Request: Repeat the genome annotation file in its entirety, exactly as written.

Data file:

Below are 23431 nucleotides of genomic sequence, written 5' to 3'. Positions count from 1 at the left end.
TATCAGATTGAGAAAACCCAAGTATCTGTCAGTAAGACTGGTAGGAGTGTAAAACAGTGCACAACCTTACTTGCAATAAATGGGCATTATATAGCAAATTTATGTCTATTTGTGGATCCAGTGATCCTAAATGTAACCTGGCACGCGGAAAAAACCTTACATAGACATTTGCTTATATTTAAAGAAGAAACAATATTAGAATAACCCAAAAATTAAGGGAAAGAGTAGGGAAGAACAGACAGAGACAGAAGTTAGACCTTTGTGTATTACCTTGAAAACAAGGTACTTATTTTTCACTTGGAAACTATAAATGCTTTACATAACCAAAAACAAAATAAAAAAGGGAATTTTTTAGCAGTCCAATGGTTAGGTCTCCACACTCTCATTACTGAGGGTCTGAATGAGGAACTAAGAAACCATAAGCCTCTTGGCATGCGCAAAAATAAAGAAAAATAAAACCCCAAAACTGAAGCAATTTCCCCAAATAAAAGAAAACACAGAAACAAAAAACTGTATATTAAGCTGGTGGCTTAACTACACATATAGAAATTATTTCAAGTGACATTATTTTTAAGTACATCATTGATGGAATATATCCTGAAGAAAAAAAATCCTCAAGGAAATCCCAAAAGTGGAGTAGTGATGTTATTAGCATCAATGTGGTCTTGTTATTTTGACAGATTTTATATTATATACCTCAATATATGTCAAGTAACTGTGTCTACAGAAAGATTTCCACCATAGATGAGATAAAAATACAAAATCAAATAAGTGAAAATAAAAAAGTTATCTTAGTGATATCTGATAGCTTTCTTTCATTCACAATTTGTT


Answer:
Below are 23431 nucleotides of genomic sequence, written 5' to 3'. Positions count from 1 at the left end.
TATCAGATTGAGAAAACCCAAGTATCTGTCAGTAAGACTGGTAGGAGTGTAAAACAGTGCACAACCTTACTTGCAATAAATGGGCATTATATAGCAAATTTATGTCTATTTGTGGATCCAGTGATCCTAAATGTAACCTGGCACGCGGAAAAAACCTTACATAGACATTTGCTTATATTTAAAGAAGAAACAATATTAGAATAACCCAAAAATTAAGGGAAAGAGTAGGGAAGAACAGACAGAGACAGAAGTTAGACCTTTGTGTATTACCTTGAAAACAAGGTACTTATTTTTCACTTGGAAACTATAAATGCTTTACATAACCAAAAACAAAATAAAAAAGGGAATTTTTTAGCAGTCCAATGGTTAGGTCTCCACACTCTCATTACTGAGGGTCTGAATGAGGAACTAAGAAACCATAAGCCTCTTGGCATGCGCAAAAATAAAGAAAAATAAAACCCCAAAACTGAAGCAATTTCCCCAAATAAAAGAAAACACAGAAACAAAAAACTGTATATTAAGCTGGTGGCTTAACTACACATATAGAAATTATTTCAAGTGACATTATTTTTAAGTACATCATTGATGGAATATATCCTGAAGAAAAAAAATCCTCAAGGAAATCCCAAAAGTGGAGTAGTGATGTTATTAGCATCAATGTGGTCTTGTTATTTTGACAGATTTTATATTATATACCTCAATATATGTCAAGTAACTGTGTCTACAGAAAGATTTCCACCATAGATGAGATAAAAATACAAAATCAAATAAGTGAAAATAAAAAAGTTATCTTAGTGATATCTGATAGCTTTCTTTCATTCACAATTTGTT